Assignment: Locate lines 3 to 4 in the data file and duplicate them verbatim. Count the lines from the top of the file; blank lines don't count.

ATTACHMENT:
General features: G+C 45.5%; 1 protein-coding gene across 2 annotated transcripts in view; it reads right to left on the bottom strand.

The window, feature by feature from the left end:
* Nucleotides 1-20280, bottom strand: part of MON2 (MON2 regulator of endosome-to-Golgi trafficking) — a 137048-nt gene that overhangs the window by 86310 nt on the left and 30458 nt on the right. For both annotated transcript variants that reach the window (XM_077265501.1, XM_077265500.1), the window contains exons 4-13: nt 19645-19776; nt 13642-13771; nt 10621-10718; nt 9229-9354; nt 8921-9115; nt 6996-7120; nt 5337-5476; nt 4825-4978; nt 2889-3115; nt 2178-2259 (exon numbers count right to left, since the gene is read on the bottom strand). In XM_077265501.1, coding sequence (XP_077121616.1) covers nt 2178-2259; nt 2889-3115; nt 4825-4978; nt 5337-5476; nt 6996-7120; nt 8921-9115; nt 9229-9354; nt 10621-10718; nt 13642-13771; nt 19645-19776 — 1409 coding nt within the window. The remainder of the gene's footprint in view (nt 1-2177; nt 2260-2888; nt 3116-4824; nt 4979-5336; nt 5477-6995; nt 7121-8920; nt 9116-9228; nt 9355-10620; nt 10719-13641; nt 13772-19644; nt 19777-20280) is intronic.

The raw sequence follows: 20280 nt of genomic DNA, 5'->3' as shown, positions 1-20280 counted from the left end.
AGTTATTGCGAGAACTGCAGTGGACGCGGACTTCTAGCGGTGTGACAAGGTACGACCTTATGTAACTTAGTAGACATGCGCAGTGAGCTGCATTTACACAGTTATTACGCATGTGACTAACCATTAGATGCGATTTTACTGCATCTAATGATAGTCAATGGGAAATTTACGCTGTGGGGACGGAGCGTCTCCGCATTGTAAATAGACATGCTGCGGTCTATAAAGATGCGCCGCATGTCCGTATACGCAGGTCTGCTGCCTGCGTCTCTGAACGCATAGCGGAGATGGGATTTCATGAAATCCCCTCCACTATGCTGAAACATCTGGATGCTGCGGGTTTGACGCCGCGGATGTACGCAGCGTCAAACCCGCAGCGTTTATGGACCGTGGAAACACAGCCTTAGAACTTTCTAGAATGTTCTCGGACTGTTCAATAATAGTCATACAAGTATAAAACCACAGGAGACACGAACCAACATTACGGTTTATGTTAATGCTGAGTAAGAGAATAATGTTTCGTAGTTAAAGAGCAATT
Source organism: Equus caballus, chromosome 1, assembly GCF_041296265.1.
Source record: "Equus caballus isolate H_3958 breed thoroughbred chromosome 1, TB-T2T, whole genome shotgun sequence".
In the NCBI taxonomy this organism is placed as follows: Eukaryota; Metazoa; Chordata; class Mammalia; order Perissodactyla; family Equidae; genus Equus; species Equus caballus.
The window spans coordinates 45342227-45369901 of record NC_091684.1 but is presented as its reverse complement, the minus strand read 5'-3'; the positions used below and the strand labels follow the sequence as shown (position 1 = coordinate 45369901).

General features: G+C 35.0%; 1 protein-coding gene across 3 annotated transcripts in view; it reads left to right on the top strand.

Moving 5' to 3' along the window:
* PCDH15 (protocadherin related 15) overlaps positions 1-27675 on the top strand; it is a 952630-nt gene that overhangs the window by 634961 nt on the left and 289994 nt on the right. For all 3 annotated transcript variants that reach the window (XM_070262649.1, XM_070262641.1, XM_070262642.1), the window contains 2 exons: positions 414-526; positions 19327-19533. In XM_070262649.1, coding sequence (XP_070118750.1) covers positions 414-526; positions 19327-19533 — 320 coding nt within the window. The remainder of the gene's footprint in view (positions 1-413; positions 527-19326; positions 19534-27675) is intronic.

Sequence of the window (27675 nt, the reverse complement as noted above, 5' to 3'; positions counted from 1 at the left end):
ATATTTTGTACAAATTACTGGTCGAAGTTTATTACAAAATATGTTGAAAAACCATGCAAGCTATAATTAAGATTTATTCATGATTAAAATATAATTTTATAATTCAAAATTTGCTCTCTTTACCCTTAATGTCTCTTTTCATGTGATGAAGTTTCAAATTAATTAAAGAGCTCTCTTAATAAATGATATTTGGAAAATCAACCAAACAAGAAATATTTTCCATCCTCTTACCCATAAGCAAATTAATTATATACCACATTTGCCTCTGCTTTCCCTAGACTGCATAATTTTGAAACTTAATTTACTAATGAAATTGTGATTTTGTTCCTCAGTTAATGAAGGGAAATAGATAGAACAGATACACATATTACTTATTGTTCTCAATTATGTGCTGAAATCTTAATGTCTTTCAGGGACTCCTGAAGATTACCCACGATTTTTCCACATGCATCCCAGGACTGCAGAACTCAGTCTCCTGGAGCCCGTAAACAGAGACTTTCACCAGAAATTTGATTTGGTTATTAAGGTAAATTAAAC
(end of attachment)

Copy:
* Nucleotides 1-20280, bottom strand: part of MON2 (MON2 regulator of endosome-to-Golgi trafficking) — a 137048-nt gene that overhangs the window by 86310 nt on the left and 30458 nt on the right. For both annotated transcript variants that reach the window (XM_077265501.1, XM_077265500.1), the window contains exons 4-13: nt 19645-19776; nt 13642-13771; nt 10621-10718; nt 9229-9354; nt 8921-9115; nt 6996-7120; nt 5337-5476; nt 4825-4978; nt 2889-3115; nt 2178-2259 (exon numbers count right to left, since the gene is read on the bottom strand). In XM_077265501.1, coding sequence (XP_077121616.1) covers nt 2178-2259; nt 2889-3115; nt 4825-4978; nt 5337-5476; nt 6996-7120; nt 8921-9115; nt 9229-9354; nt 10621-10718; nt 13642-13771; nt 19645-19776 — 1409 coding nt within the window. The remainder of the gene's footprint in view (nt 1-2177; nt 2260-2888; nt 3116-4824; nt 4979-5336; nt 5477-6995; nt 7121-8920; nt 9116-9228; nt 9355-10620; nt 10719-13641; nt 13772-19644; nt 19777-20280) is intronic.

The raw sequence follows: 20280 nt of genomic DNA, 5'->3' as shown, positions 1-20280 counted from the left end.